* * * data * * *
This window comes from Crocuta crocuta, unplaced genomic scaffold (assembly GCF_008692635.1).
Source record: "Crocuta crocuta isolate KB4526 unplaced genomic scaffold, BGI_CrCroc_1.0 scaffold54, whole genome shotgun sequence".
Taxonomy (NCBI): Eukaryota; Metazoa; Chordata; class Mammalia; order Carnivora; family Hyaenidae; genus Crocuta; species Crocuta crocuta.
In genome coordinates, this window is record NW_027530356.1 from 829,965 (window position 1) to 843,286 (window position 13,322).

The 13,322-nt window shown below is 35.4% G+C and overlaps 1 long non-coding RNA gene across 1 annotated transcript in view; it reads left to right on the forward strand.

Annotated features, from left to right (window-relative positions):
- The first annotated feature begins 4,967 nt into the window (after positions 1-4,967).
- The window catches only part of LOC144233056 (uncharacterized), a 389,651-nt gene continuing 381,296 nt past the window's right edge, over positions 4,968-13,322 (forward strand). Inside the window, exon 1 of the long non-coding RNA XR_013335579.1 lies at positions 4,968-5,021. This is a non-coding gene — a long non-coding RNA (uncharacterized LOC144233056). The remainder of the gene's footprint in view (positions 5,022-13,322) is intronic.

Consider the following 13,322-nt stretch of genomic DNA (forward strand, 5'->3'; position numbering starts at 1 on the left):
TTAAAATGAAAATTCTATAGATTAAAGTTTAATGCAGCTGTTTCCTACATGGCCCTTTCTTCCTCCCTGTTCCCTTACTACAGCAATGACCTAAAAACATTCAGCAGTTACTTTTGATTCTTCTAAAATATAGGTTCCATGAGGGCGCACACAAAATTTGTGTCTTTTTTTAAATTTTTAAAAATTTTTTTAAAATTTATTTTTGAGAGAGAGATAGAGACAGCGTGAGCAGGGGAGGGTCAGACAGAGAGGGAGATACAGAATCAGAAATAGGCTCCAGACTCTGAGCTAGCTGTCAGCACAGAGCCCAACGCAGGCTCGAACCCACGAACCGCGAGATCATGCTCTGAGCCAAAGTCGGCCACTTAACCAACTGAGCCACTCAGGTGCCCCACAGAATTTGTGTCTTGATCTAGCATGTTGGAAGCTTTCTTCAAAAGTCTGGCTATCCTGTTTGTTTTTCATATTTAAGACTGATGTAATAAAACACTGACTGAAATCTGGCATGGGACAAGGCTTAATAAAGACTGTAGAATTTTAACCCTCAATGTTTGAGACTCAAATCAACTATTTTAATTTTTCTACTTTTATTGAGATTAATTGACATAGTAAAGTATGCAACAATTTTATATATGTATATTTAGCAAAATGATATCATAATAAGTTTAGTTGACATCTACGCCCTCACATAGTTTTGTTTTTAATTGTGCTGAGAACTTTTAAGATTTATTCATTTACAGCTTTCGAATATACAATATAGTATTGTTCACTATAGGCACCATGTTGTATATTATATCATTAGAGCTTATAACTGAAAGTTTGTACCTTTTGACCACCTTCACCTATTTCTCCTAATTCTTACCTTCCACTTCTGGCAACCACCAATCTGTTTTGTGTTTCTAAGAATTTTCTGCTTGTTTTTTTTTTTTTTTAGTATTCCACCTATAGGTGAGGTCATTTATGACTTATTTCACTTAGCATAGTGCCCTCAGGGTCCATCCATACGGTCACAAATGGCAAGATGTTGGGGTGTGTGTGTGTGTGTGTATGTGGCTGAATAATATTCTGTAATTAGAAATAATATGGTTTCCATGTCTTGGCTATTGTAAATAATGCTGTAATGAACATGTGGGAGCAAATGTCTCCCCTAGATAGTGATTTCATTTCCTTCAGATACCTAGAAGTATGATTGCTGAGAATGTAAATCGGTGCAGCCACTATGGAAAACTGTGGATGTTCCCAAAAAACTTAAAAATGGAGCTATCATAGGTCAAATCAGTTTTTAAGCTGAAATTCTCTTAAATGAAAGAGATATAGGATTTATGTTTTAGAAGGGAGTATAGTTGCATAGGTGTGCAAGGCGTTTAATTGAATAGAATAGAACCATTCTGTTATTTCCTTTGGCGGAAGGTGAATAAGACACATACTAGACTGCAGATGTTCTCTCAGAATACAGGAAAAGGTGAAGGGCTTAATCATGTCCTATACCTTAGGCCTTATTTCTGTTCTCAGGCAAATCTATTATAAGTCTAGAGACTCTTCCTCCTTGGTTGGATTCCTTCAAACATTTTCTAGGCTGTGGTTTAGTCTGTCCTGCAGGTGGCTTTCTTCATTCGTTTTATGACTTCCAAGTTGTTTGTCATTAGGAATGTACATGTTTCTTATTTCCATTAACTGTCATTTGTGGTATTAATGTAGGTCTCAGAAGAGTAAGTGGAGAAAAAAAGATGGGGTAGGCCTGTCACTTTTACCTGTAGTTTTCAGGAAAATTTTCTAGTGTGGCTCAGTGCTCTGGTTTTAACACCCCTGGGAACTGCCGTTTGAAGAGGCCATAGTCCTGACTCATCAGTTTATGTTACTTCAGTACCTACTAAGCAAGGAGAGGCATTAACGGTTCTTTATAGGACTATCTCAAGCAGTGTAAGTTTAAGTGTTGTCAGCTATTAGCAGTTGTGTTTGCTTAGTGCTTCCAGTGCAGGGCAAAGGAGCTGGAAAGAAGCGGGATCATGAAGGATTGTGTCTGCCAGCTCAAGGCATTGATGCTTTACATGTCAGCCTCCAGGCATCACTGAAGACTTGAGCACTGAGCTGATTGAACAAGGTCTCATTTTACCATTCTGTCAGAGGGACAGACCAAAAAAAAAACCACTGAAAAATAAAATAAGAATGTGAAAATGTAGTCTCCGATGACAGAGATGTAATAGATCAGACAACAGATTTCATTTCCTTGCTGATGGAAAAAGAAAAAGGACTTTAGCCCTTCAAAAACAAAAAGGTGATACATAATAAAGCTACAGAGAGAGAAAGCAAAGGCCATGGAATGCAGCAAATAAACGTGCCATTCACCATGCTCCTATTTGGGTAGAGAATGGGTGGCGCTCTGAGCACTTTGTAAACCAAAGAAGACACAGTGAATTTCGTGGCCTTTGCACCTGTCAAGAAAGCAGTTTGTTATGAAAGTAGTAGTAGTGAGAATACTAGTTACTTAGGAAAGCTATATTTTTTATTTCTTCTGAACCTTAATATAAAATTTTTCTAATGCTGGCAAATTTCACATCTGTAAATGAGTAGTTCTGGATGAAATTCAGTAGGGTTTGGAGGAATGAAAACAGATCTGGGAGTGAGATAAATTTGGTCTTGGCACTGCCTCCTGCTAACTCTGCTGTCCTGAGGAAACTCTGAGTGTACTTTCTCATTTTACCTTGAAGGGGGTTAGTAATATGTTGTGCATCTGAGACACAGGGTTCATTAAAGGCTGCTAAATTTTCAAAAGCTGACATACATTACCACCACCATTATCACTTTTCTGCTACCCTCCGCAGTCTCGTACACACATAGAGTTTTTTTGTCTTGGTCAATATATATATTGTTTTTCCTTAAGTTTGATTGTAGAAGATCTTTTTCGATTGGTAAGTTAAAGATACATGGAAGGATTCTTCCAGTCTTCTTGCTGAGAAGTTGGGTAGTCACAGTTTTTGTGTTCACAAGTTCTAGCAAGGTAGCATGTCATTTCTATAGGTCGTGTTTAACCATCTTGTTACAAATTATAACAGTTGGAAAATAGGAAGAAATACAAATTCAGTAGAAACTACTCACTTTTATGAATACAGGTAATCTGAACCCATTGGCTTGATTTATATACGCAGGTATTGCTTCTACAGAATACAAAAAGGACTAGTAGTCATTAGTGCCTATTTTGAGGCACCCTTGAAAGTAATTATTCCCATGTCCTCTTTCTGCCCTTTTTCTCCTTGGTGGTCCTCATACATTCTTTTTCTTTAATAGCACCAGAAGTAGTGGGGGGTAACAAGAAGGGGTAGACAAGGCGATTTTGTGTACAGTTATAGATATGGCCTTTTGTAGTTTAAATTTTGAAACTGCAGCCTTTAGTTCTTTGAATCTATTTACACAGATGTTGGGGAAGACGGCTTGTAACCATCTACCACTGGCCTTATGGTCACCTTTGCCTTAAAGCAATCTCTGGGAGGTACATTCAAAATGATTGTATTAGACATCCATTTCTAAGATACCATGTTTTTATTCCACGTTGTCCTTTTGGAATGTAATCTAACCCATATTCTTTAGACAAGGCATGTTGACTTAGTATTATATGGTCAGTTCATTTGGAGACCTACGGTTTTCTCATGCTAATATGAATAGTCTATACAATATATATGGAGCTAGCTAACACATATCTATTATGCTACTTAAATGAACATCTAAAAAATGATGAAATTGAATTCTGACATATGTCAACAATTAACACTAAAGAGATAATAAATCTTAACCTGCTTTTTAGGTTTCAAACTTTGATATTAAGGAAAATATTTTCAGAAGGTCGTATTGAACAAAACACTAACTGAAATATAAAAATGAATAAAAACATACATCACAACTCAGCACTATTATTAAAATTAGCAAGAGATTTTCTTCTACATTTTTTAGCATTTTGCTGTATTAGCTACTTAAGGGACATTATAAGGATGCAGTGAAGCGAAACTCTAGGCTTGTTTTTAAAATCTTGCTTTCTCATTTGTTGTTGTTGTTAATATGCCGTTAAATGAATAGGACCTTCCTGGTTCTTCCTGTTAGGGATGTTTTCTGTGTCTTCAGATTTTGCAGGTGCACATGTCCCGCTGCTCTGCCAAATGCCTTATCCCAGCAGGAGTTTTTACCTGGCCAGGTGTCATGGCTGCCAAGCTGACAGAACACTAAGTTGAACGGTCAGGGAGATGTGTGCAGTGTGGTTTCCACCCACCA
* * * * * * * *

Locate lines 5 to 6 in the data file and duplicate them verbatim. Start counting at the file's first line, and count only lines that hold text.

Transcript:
The 13,322-nt window shown below is 35.4% G+C and overlaps 1 long non-coding RNA gene across 1 annotated transcript in view; it reads left to right on the forward strand.

Annotated features, from left to right (window-relative positions):